Estuaries and Coasts

, Volume 42, Issue 7, pp 1695–1708 | Cite as

The Incorporation of Biophysical and Social Components in Coastal Management

  • Rodolfo Silva
  • Valeria ChávezEmail author
  • Tjeerd J. Bouma
  • Brigitta I. van Tussenbroek
  • Katie K. Arkema
  • M. Luisa Martínez
  • Hocine Oumeraci
  • Johanna J. Heymans
  • Andrés F. Osorio
  • Edgar Mendoza
  • Malva Mancuso
  • Milton Asmus
  • Pedro Pereira
Special Issue: Integrating Ecosystems and Coastal Engineering Practice


Change is inherent in coastal systems, which are amongst the most dynamic ones on Earth. Increasing anthropogenic pressure on coastal zones interferes with natural coastal dynamics and can cause ecosystem imbalances that render the zones less stable. Furthermore, human occupation of coastal zones often requires an uncharacteristic degree of stability for these inherently dynamic coastal systems. Coastal management teams face multifaceted challenges in protecting, rehabilitating and conserving coastal systems. Diverse monitoring schemes and modelling tools have been developed to address these challenges. In this article, we explore various perspectives: the integration of biophysical, ecological and social components; the uncertainties of diverse data sources; and the development of flexible coastal interventions. We propose general criteria and guidance for an Ecosystem-based Management (EbM) to coastal management, which aims primarily at adaptation to global change and uncertainties, and to managing and integrating social aspects and biophysical components based on the flows of energy and matter.


Coastal processes Ecosystem-based adaption Ecosystem-based approach Green infrastructure Ecosystem dynamics Community-based adaptation Coastal management 



The authors are grateful to the German Academic Exchange Service (DAAD), Excellence Center for Development Cooperation, Sustainable Water Management (EXCEED/SWINDON) and Technical University of Braunschweig (TUBS) for their financial and technical support, enabling participation in the Summer School: Integrating Ecosystems in Coastal Engineering Practice (INECEP).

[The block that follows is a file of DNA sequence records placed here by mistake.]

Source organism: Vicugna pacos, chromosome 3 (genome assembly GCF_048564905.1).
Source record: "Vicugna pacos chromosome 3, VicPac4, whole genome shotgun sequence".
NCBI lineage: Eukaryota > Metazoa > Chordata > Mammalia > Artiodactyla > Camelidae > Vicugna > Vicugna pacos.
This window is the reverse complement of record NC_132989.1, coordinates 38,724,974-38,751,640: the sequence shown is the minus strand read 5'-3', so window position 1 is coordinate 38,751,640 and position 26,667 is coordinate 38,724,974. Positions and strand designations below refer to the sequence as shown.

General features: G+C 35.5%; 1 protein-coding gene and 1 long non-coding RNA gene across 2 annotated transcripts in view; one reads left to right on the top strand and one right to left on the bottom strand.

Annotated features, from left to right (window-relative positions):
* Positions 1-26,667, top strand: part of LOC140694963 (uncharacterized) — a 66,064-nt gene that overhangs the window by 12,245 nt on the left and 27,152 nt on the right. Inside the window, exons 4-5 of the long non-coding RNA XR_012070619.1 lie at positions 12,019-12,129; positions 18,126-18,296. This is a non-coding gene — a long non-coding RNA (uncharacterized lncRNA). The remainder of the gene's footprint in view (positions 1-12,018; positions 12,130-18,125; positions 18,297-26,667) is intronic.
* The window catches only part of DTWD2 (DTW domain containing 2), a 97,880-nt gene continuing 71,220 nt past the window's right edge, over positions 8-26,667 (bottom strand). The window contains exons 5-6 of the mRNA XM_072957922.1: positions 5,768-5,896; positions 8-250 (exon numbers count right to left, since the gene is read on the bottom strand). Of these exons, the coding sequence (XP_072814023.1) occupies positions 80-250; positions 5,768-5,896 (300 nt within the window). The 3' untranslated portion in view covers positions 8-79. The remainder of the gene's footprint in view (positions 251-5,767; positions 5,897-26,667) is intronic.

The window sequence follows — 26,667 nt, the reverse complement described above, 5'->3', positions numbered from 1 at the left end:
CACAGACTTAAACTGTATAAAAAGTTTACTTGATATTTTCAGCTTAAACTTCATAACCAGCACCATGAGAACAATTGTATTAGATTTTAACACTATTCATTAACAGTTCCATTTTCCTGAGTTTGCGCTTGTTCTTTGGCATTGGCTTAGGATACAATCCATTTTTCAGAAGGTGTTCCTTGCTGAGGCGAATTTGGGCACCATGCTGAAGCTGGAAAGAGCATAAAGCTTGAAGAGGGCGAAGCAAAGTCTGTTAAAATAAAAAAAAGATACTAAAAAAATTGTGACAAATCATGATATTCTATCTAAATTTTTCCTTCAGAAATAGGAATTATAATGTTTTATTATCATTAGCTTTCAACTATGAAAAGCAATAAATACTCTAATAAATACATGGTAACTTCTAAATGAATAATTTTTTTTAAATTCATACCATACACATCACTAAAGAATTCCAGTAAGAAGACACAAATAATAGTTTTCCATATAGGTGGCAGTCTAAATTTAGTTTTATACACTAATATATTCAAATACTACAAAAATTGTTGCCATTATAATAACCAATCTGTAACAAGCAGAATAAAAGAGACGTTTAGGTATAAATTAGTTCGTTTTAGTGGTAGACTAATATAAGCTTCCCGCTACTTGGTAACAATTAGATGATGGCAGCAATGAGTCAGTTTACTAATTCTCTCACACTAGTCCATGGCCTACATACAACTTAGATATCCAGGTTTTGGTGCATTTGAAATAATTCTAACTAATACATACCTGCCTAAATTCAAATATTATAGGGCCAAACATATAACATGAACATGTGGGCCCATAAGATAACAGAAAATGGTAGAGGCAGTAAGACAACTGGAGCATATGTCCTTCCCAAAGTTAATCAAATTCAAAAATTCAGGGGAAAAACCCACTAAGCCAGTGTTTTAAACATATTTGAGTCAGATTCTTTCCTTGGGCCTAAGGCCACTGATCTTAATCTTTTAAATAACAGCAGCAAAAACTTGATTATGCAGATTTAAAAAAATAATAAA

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Copyright information

© Coastal and Estuarine Research Federation 2019

Authors and Affiliations

  • Rodolfo Silva
    • 1
  • Valeria Chávez
    • 1
    Email author
  • Tjeerd J. Bouma
    • 2
  • Brigitta I. van Tussenbroek
    • 3
  • Katie K. Arkema
    • 4
    • 5
  • M. Luisa Martínez
    • 6
  • Hocine Oumeraci
    • 7
  • Johanna J. Heymans
    • 8
    • 9
  • Andrés F. Osorio
    • 10
  • Edgar Mendoza
    • 1
  • Malva Mancuso
    • 11
  • Milton Asmus
    • 12
  • Pedro Pereira
    • 13
  1. 1.CEMIE-Océano, Instituto de IngenieríaUniversidad Nacional Autónoma de MéxicoCiudad de MéxicoMexico
  2. 2.Department of Estuarine and Delta SystemsRoyal Netherlands Institute for Sea Research and Utrecht UniversityYersekeThe Netherlands
  3. 3.Unidad Académica de Sistemas Arrecifales, Instituto de Ciencias del Mar y LimnologíaUniversidad Nacional Autónoma de MéxicoPuerto MorelosMexico
  4. 4.Natural Capital ProjectStanford UniversityStanfordUSA
  5. 5.School of Environmental and Forest SciencesUniversity of WashingtonSeattleUSA
  6. 6.Red de Ecología FuncionalInstituto de Ecología, A. C.XalapaMexico
  7. 7.Leichtweiß-Institut für Wasserbau, Abt. Hydromechanik and KüsteningenieurwesenTechnische Universität BraunschweigBraunschweigGermany
  8. 8.Scottish Association for Marine ScienceScottish Marine InstituteObanUK
  9. 9.European Marine BoardOostendeBelgium
  10. 10.Grupo de investigación OCEANICOS, Departamento de Geociencias y Medio Ambiente, Facultad de MinasUniversidad Nacional de ColombiaMedellínColombia
  11. 11.Engineering and Environmental Technology DepartmentFederal University of Santa MariaFrederico WestphalenBrazil
  12. 12.Institute of OceanographyFederal University of Rio Grande (FURG)Rio GrandeBrazil
  13. 13.Coastal Oceanography Laboratory, Department of OceanographyFederal University of Santa CatarinaFlorianopolisBrazil

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